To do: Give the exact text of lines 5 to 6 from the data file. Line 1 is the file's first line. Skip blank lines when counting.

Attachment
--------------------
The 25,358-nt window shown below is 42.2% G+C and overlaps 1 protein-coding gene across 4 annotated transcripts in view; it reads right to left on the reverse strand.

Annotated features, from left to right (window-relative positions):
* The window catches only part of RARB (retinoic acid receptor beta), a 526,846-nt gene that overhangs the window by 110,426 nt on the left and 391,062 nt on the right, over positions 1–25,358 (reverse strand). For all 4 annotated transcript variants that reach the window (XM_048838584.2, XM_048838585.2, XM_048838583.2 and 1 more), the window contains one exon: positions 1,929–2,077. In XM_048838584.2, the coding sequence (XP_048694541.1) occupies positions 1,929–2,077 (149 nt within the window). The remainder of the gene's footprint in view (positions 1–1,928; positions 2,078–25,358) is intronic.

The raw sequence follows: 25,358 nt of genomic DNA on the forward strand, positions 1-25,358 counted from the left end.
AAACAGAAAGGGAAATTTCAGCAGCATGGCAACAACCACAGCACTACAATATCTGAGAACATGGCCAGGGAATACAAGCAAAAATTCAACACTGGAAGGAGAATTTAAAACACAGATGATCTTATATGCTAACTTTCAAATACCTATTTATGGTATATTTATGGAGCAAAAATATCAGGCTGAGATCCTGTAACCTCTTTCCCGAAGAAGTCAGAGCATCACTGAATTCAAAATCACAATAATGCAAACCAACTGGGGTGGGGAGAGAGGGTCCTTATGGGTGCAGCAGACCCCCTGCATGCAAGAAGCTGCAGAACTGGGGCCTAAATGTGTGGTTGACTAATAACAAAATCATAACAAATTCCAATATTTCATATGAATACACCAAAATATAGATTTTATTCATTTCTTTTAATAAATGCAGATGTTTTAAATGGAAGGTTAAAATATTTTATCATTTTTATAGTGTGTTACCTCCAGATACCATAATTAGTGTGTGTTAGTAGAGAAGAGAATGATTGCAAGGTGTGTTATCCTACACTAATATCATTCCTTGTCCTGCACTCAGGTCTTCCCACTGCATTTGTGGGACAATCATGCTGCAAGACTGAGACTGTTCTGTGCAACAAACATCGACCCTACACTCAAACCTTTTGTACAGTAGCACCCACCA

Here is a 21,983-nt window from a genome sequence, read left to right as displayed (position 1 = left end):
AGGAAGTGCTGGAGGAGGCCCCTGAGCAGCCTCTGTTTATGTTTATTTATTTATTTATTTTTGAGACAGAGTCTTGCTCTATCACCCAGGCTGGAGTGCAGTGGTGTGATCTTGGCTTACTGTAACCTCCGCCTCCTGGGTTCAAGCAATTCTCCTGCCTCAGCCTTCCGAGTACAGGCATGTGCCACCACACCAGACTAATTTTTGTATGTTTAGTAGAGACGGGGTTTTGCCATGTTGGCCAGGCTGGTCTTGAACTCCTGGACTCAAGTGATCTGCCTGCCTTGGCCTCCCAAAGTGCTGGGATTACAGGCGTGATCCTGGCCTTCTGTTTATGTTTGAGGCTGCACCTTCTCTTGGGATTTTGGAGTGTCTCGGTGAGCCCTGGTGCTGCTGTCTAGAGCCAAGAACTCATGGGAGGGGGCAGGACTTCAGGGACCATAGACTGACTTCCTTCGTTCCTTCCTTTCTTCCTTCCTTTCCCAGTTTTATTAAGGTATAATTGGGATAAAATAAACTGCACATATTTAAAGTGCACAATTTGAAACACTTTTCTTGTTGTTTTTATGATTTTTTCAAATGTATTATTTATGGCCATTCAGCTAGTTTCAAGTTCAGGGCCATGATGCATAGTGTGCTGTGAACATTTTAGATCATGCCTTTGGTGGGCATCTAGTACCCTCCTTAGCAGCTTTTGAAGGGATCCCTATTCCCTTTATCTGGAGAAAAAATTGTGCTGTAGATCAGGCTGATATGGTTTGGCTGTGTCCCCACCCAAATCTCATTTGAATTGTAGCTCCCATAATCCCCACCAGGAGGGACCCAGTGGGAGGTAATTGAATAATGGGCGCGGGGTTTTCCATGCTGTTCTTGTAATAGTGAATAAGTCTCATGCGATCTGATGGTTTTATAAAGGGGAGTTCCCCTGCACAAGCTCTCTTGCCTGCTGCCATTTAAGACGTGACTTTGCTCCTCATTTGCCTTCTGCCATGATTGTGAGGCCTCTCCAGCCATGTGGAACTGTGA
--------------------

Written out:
AAACAGAAAGGGAAATTTCAGCAGCATGGCAACAACCACAGCACTACAATATCTGAGAACATGGCCAGGGAATACAAGCAAAAATTCAACACTGGAAGGAGAATTTAAAACACAGATGATCTTATATGCTAACTTTCAAATACCTATTTATGGTATATTTATGGAGCAAAAATATCAGGCTGAGATCCTGTAACCTCTTTCCCGAAGAAGTCAGAGCATCACTGAATTCAAAATCACAATAATGCAAACCAACTGGGGTGGGGAGAGAGGGTCCTTATGGGTGCAGCAGACCCCCTGCATGCAAGAAGCTGCAGAACTGGGGCCTAAATGTGTGGTTGACTAATAACAAAATCATAACAAATTCCAATATTTCATATGAATACACCAAAATATAGATTTTATTCATTTCTTTTAATAAATGCAGATGTTTTAAATGGAAGGTTAAAATATTTTATCATTTTTATAGTGTGTTACCTCCAGATACCATAATTAGTGTGTGTTAGTAGAGAAGAGAATGATTGCAAGGTGTGTTATCCTACACTAATATCATTCCTTGTCCTGCACTCAGGTCTTCCCACTGCATTTGTGGGACAATCATGCTGCAAGACTGAGACTGTTCTGTGCAACAAACATCGACCCTACACTCAAACCTTTTGTACAGTAGCACCCACCA

Here is a 21,983-nt window from a genome sequence, read left to right as displayed (position 1 = left end):